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This is your chance to gain an advanced understanding of consumer psychology. Put yourself at the forefront of the discipline by joining one of the few European MScs offered in this area. Understanding the consumer lies at the heart of many businesses, so upon graduation you’ll be well placed to provide expertise to take companies forward.
Through five modules you will learn about Consumer Psychology. We are proud that the teaching team includes renowned academics and our psychology research has been classified as world-leading and internationally excellent in the Government’s 2014 Research Excellence Framework (REF). You will be taught the workings of the consumer mind in order to explain why humans respond to different types of consumer stimuli. Specifically you will learn about what captures consumers attention, how their perception may be altered by different types of design element as well as factors that affect the consumer decision-making process.
You will also be taught social-psychological aspects of consumers’ functioning such as social influence tactics used in sales, persuasion and advertising alongside the role of consumer’s personality and identity. Furthermore, you will learn about the most commonly used statistical techniques as well as the theoretical and practical complexities of conducting psychologically based consumer research. You will be able to put your research skills into practice as you structure and execute your own piece of research.
This Masters degree is designed for graduates wishing to start, or further develop, careers in consumer psychology. The fact that this course is relevant to many job industries such as marketing, PR, advertising, and consumer research, marketing research and product development and is currently not commonly taught in the UK, will give the students a distinctive edge in a job market that is often competitive.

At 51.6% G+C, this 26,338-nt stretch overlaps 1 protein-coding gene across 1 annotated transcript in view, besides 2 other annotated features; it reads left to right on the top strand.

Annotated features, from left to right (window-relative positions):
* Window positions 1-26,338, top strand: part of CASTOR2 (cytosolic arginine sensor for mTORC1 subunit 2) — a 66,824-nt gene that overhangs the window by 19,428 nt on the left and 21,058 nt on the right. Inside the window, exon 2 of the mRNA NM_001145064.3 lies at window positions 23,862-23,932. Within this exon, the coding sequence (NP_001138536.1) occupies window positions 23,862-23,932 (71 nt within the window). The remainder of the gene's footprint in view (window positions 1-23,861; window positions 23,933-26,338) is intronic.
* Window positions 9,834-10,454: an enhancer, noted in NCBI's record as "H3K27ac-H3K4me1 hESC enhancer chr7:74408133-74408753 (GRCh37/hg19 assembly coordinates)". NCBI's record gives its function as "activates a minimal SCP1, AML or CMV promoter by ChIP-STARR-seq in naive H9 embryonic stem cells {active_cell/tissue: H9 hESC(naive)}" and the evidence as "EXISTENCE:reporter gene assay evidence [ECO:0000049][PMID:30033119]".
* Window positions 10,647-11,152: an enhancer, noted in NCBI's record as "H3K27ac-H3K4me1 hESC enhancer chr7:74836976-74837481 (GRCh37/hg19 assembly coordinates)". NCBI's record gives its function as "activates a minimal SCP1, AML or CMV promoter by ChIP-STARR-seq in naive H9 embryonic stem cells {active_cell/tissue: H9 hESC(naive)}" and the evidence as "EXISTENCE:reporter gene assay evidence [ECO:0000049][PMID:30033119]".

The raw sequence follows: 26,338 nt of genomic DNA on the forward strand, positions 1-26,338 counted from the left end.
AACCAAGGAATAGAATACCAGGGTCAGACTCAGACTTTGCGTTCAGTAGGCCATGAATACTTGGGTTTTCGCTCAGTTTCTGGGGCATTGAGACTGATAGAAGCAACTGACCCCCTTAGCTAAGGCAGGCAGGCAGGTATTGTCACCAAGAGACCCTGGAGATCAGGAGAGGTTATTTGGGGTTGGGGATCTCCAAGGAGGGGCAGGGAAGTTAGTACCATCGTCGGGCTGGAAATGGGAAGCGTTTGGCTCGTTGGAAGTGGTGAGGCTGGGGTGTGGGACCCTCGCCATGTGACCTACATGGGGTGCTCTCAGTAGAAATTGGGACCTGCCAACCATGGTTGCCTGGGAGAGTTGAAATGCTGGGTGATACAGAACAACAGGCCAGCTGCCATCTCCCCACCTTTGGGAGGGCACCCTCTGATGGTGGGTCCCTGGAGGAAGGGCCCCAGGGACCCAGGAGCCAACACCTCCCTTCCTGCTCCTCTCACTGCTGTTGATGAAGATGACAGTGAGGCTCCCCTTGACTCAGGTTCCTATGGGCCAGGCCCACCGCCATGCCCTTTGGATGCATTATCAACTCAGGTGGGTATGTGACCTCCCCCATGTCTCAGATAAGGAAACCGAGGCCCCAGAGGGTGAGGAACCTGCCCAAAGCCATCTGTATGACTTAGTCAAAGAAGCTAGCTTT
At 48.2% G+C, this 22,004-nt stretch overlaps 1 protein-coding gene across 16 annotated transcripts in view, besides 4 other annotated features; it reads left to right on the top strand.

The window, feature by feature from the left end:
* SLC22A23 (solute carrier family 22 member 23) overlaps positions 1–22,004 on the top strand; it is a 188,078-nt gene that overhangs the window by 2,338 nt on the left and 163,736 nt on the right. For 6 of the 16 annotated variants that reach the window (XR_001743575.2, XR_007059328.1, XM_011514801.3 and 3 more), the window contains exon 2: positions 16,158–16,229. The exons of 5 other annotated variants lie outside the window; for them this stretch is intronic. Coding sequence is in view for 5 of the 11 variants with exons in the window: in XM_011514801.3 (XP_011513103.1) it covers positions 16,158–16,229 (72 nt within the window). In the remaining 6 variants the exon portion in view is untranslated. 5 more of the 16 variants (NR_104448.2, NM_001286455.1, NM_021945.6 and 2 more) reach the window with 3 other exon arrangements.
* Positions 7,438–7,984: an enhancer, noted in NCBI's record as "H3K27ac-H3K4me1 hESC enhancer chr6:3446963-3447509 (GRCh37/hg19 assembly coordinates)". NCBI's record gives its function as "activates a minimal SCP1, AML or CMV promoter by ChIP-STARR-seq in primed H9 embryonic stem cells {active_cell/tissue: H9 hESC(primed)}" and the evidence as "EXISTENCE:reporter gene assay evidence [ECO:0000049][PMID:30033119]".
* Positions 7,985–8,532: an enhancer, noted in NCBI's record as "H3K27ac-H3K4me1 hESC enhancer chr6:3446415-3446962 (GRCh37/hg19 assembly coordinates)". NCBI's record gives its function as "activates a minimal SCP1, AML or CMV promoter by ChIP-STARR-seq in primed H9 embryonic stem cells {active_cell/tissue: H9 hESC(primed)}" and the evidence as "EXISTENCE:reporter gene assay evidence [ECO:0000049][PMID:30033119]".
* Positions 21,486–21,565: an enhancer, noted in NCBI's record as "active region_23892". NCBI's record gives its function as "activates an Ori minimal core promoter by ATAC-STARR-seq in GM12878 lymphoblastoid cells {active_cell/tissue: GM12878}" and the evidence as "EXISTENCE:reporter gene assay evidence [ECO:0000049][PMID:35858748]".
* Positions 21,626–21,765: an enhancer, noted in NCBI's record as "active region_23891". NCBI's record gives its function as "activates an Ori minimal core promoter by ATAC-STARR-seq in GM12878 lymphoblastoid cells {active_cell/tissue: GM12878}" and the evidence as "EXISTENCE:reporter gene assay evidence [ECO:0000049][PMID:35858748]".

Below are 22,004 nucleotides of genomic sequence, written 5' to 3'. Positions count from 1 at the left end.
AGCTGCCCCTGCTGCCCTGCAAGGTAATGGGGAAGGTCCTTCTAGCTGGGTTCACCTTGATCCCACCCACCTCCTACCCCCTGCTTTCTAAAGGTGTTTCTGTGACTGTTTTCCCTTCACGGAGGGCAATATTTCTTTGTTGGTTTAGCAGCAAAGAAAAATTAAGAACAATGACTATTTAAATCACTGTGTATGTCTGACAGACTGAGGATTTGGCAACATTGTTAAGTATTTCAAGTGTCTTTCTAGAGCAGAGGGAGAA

In order to further provide students with a springboard into the job market we will endeavour to facilitate research opportunities by encouraging students to engage with the Consumer Research Group based at ARU. Furthermore, the course staff work closely with a number of businesses with whom there may be opportunities for working experience or internships.
The abilities gained by undertaking the MSc in Consumer Psychology will place students in a strong position for pursuing a professional career in consumer psychology or further postgraduate study (eg, a PhD) and research, or employment in a university.
MODULES & ASSESSMENT
Issues in Scientific ResearchThis module is designed to help introduce you to the theoretical and practical complexities of the research process. The module will cover both qualitative and quantitative techniques, and it is aimed as a series of taster sessions. If you feel any of the techniques suits your research, your supervisor, and expert members of staff, will help you learn more about your chosen technique. Research training in the form of literature searching, constructing literature reviews, communicating and publicising your work will also be covered. Additional areas to be covered in this module include: The research process, research techniques, research ethics and scientific writing skills. This module is delivered face-to-face over 24h of lectures (2h per week) and requires 264h of student managed learning (11 hours for workshop preparation, 75h for reading and writing essays and 78 h for writing the portfolio) totalling 288h hours of learning activities.